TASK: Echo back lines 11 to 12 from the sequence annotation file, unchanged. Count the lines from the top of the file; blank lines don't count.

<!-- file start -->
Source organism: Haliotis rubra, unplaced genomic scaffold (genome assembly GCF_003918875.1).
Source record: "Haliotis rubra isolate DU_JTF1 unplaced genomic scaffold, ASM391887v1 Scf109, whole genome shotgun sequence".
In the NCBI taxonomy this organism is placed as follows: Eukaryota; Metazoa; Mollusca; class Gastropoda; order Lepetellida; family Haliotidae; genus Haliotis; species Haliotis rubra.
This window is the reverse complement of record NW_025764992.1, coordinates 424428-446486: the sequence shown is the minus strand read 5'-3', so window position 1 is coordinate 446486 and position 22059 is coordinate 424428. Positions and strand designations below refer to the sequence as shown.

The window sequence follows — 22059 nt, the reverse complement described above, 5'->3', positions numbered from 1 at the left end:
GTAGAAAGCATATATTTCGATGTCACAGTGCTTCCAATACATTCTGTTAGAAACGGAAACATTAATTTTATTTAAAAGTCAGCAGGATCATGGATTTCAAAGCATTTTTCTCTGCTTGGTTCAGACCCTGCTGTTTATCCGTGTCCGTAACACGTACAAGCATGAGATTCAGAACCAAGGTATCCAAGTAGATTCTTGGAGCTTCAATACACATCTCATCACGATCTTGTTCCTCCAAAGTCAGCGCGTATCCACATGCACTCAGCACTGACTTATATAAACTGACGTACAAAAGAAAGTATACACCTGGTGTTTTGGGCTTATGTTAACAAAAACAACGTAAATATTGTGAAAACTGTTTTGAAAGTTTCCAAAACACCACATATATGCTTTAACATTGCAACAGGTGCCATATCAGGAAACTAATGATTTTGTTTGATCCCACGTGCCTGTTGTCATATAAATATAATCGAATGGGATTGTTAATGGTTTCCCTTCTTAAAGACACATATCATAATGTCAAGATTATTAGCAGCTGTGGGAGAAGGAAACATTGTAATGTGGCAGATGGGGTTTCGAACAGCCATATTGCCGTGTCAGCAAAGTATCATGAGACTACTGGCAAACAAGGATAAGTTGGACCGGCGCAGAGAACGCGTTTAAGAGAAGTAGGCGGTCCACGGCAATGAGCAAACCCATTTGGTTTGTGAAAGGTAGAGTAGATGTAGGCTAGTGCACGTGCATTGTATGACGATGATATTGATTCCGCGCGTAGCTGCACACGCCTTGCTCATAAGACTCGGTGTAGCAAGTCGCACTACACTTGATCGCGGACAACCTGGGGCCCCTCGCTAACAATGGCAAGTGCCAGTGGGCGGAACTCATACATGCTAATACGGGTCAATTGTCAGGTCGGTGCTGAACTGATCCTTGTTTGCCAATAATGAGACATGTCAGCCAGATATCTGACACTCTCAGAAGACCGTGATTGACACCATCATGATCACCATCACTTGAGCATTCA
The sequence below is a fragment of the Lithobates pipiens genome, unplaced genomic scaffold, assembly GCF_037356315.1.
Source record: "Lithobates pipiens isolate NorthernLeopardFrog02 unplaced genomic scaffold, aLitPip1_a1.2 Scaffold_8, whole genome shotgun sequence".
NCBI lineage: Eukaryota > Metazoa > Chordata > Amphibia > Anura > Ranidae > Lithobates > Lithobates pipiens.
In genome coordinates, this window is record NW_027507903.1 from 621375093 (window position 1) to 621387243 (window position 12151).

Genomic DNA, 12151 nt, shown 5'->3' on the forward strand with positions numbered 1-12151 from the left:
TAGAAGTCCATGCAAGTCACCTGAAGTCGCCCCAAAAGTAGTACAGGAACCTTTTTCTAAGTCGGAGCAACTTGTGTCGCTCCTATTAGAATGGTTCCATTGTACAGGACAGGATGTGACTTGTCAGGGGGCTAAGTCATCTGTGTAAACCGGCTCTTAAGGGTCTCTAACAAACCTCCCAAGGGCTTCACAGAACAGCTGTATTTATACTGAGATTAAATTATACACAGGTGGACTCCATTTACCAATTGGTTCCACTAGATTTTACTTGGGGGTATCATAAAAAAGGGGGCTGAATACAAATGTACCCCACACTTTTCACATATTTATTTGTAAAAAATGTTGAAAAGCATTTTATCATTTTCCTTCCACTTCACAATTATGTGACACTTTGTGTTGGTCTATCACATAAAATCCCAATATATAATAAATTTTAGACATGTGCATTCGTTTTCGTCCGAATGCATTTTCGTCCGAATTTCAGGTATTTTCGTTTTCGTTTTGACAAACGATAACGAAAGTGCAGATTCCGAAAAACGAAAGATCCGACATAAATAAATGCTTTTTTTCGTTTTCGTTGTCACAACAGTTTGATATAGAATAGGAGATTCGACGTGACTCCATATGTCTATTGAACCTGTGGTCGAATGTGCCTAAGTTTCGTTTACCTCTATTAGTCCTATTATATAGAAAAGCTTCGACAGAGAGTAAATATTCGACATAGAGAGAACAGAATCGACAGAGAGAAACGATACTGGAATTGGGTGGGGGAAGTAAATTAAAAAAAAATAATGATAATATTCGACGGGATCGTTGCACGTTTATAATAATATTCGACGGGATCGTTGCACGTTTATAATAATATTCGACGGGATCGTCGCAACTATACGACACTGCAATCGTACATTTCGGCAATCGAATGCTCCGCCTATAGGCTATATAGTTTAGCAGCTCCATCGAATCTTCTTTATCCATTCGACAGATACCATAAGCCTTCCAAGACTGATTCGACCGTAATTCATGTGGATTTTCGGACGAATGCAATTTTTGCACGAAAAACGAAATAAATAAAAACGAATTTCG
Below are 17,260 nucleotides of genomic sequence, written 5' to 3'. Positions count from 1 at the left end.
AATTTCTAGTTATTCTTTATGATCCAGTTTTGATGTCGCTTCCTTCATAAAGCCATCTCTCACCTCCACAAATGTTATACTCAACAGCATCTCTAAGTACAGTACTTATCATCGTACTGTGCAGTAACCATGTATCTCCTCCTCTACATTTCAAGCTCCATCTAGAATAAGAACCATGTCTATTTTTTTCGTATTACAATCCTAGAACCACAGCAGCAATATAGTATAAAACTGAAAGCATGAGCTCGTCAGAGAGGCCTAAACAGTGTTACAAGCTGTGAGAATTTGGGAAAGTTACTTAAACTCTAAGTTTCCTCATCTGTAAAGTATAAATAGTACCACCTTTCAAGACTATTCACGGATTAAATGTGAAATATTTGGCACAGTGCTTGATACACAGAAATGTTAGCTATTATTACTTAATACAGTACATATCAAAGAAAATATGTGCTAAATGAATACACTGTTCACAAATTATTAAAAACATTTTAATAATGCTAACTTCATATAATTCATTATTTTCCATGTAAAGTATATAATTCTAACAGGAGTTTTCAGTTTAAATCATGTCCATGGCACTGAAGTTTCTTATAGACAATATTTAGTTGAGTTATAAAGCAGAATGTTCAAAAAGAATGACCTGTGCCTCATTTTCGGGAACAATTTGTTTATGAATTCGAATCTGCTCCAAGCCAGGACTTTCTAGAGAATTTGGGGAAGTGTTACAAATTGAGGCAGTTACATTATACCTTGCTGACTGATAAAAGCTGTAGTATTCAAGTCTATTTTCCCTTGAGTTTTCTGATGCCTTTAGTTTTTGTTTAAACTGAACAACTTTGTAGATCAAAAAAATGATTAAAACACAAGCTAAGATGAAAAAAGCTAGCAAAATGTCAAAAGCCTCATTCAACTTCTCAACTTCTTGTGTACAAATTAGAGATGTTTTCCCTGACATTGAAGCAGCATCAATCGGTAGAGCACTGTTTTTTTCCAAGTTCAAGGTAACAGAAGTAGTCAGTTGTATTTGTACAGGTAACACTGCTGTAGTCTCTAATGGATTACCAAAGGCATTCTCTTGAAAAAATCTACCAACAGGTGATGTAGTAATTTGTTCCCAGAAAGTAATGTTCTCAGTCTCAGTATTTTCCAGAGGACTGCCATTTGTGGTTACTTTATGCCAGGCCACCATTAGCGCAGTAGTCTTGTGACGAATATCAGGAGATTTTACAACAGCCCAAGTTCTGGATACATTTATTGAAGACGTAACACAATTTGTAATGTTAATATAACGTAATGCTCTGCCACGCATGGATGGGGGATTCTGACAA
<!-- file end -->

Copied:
Genomic DNA, 12151 nt, shown 5'->3' on the forward strand with positions numbered 1-12151 from the left:
TAGAAGTCCATGCAAGTCACCTGAAGTCGCCCCAAAAGTAGTACAGGAACCTTTTTCTAAGTCGGAGCAACTTGTGTCGCTCCTATTAGAATGGTTCCATTGTACAGGACAGGATGTGACTTGTCAGGGGGCTAAGTCATCTGTGTAAACCGGCTCTTAAGGGTCTCTAACAAACCTCCCAAGGGCTTCACAGAACAGCTGTATTTATACTGAGATTAAATTATACACAGGTGGACTCCATTTACCAATTGGTTCCACTAGATTTTACTTGGGGGTATCATAAAAAAGGGGGCTGAATACAAATGTACCCCACACTTTTCACATATTTATTTGTAAAAAATGTTGAAAAGCATTTTATCATTTTCCTTCCACTTCACAATTATGTGACACTTTGTGTTGGTCTATCACATAAAATCCCAATATATAATAAATTTTAGACATGTGCATTCGTTTTCGTCCGAATGCATTTTCGTCCGAATTTCAGGTATTTTCGTTTTCGTTTTGACAAACGATAACGAAAGTGCAGATTCCGAAAAACGAAAGATCCGACATAAATAAATGCTTTTTTTCGTTTTCGTTGTCACAACAGTTTGATATAGAATAGGAGATTCGACGTGACTCCATATGTCTATTGAACCTGTGGTCGAATGTGCCTAAGTTTCGTTTACCTCTATTAGTCCTATTATATAGAAAAGCTTCGACAGAGAGTAAATATTCGACATAGAGAGAACAGAATCGACAGAGAGAAACGATACTGGAATTGGGTGGGGGAAGTAAATTAAAAAAAAATAATGATAATATTCGACGGGATCGTTGCACGTTTATAATAATATTCGACGGGATCGTTGCACGTTTATAATAATATTCGACGGGATCGTCGCAACTATACGACACTGCAATCGTACATTTCGGCAATCGAATGCTCCGCCTATAGGCTATATAGTTTAGCAGCTCCATCGAATCTTCTTTATCCATTCGACAGATACCATAAGCCTTCCAAGACTGATTCGACCGTAATTCATGTGGATTTTCGGACGAATGCAATTTTTGCACGAAAAACGAAATAAATAAAAACGAATTTCG